When Is The Landlord Allowed To Deduct From Or Keep My Entire Security Deposit?
A landlord may deduct from your security deposit if the landlord has suffered financial damages in which you are responsible for. Examples would include: not paying rent, not paying utilities, or damaging the rental unit beyond “normal wear and tear.”
What Constitutes “Normal Wear And Tear?”
A tenant is typically allowed to add “normal wear and tear” to a unit without being charged. This is defined as: deterioration which occurs based upon the use for which the rental unit was intended, without negligence, carelessness, accident, or abuse of the premises/equipment by the tenant or invited guests. That being said, some landlords define cleaning and repairs differently within the lease, so it’s always best practice to get the details on your state’s rules for returning deposits such as: the types of deductions your landlord can make, the deadline for returning the deposit, how the demand letter process works, and how to gather supporting evidence for your case if you have to build one.
Does The State Of Colorado Limit How Much A Landlord Can Charge A Tenant On A Security Deposit?
Simply put, no. In Colorado, there is no limit on charges to a security deposit. In fact, if you you cause more damages than your security deposit can cover, you may be liable to pay extra for the damages.
Is It Possible To Have A Nonrefundable Security Deposit?
No, this type of arrangement would be illegal, as a security deposit is always considered the property of the tenant. The only time that a landlord can use these funds is to repair damages to the property that were the fault of the tenant.
What If The Landlord Decides To Keep All Of My Security Deposit?
For a landlord to withhold any portion of a tenant’s security deposit, the landlord must provide a written, itemized statement along with the portion of the security deposit that is to be returned to the tenant. This itemized statement must specifically list every reason for deduction with the amount deducted for that item. If a landlord makes a deduction from your security deposit without providing a written statement for that portion of the security deposit deduction, then the landlord may forfeit their right to keep the amount of money that they’ve withheld (but not the entire deposit). Therefore, always be sure that every cent taken out of your deposit is accounted for within the cleaning documents.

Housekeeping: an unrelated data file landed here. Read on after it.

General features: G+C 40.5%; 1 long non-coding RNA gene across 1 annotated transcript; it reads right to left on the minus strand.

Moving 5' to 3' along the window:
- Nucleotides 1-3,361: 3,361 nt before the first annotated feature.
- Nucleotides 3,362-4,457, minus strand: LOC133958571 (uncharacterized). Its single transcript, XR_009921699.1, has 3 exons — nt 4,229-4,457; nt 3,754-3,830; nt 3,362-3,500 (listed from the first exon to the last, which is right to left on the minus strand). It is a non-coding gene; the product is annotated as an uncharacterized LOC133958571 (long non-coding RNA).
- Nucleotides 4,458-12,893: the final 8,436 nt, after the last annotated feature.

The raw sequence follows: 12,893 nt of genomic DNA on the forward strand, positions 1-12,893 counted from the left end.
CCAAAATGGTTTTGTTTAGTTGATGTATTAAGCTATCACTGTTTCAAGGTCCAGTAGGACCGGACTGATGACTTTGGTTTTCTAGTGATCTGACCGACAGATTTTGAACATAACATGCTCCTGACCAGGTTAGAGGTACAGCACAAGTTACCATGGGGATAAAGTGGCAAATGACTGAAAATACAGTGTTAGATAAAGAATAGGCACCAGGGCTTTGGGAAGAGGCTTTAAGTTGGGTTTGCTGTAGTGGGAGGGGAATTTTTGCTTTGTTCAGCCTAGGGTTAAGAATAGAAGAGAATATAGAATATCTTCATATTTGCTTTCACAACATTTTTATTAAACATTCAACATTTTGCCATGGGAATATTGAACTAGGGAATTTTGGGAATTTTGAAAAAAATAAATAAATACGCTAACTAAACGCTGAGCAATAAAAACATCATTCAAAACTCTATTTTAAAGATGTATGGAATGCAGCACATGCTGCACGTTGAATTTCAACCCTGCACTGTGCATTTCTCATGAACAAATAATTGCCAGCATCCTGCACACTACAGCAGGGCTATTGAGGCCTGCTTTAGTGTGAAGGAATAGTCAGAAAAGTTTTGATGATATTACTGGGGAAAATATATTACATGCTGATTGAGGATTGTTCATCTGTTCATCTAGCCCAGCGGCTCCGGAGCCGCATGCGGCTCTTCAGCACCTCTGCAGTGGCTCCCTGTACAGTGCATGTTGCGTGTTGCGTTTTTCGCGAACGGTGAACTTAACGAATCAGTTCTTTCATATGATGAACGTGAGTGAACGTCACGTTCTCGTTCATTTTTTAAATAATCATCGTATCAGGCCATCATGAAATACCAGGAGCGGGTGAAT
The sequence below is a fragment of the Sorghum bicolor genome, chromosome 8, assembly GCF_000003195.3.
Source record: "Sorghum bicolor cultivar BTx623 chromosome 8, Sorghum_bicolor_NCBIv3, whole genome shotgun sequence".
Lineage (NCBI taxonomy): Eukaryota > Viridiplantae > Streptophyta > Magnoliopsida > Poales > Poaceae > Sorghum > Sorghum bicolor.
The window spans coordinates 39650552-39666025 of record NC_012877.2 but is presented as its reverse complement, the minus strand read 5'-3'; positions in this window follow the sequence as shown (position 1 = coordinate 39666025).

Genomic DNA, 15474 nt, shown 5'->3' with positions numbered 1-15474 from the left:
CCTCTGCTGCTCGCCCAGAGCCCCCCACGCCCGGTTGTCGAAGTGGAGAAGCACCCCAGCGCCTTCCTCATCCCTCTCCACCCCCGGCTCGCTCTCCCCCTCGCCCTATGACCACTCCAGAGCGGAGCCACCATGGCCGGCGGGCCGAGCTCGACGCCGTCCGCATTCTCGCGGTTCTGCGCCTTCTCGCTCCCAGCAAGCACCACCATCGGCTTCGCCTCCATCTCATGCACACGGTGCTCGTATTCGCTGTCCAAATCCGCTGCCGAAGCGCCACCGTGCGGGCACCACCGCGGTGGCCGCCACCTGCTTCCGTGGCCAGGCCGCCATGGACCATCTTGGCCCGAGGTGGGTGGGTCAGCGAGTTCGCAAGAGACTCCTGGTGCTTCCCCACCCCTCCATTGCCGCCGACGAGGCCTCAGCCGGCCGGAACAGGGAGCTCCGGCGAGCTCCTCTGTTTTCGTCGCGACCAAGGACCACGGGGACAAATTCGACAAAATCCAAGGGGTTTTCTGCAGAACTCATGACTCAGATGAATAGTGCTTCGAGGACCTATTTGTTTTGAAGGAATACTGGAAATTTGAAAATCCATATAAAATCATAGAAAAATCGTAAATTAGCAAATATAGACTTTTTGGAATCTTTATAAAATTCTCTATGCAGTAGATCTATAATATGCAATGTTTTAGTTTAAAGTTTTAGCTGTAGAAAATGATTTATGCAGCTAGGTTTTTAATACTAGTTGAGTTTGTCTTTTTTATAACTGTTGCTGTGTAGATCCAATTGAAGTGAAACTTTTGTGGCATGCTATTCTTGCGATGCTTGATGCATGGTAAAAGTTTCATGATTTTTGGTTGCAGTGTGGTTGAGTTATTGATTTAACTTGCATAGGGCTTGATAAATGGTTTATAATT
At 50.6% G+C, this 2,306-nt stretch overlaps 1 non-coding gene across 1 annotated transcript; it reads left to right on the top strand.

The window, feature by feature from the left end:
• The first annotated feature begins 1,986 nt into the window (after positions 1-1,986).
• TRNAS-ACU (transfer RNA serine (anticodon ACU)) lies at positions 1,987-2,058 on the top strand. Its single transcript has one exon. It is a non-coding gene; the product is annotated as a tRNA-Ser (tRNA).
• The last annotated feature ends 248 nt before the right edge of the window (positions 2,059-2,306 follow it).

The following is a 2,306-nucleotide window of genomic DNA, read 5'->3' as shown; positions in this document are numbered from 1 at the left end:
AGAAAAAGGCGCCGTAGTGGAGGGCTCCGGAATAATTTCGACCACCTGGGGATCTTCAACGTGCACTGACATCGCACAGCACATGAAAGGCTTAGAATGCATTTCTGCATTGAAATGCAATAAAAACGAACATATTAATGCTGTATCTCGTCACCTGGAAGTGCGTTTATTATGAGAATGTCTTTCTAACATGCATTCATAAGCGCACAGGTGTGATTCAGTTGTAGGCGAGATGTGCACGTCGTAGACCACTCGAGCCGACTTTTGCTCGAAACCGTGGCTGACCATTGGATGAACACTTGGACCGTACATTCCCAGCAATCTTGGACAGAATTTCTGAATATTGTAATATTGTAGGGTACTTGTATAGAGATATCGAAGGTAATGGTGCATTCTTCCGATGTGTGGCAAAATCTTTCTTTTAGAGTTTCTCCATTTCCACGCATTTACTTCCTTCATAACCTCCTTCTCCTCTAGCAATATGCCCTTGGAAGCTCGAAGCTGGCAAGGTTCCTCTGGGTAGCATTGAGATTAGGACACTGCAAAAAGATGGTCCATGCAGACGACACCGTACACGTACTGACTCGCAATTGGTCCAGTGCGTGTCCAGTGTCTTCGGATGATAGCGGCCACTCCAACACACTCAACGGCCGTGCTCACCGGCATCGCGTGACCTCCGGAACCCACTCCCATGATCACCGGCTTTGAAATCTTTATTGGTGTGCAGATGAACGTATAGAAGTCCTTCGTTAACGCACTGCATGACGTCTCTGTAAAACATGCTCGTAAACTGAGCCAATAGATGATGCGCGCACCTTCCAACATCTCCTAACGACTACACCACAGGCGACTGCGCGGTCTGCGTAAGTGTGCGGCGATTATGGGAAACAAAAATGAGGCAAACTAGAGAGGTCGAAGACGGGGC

What Is The Deadline For Returning A Security Deposit?
Under Colorado law, a landlord must return the tenant’s security deposit within one month, unless the lease agreement specifies a longer period of time (which can be no more than 60 days). If a hazardous condition involving gas equipment requires the tenant to leave, the landlord must return the deposit within 72 hours.
So, Can I Sue My Landlord?
Before going to court, you will have to email, write, or call to demand a refund of the security deposit. Some states require a ‘7-day demand letter’ to be sent to the landlord before you can begin a small claims case, so you will have to check locally what the procedure is with demand letters before proceeding. Small claims court is typically the most appropriate setting for disputes involving money. The maximum small claims court limit varies from $4,000-$10,000 depending on the state (In Colorado, the limit is $7,500). In some cases, it’s worth scaling back or splitting the amount of your claim in order to qualify for small claims court jurisdiction. It’s always a good idea to talk with an attorney to discuss your options, as this can be a crucial decision for the lifetime of your case.
Tips For Incurring The Least Amount Of Losses From Your Security Deposit After Moving Out Of A Rental Unit:
1. Make sure that you provided proper notice of your moving out as dictated in the lease agreement.
2. Remove all of your furniture from the rental property before you leave.
3. Clean the rental property thoroughly (this means mopping the walls and ceilings as well!).
4. Walk-through the premises with your landlord and discuss what needs to be fixed or cleaned before you move out.
5. Take pictures of every room in the rental unit, as well as any possible damages that you may incur.
6. Leave your landlord a forwarding address so they can return your security deposit in a timely manner
7. Ask your landlord to provide you with written notice that: there are no damages, you have returned the keys, and that the landlord has your new address on record.
8. File a change of address with the post office.
Be sure to read our other articles on legal property issues found here.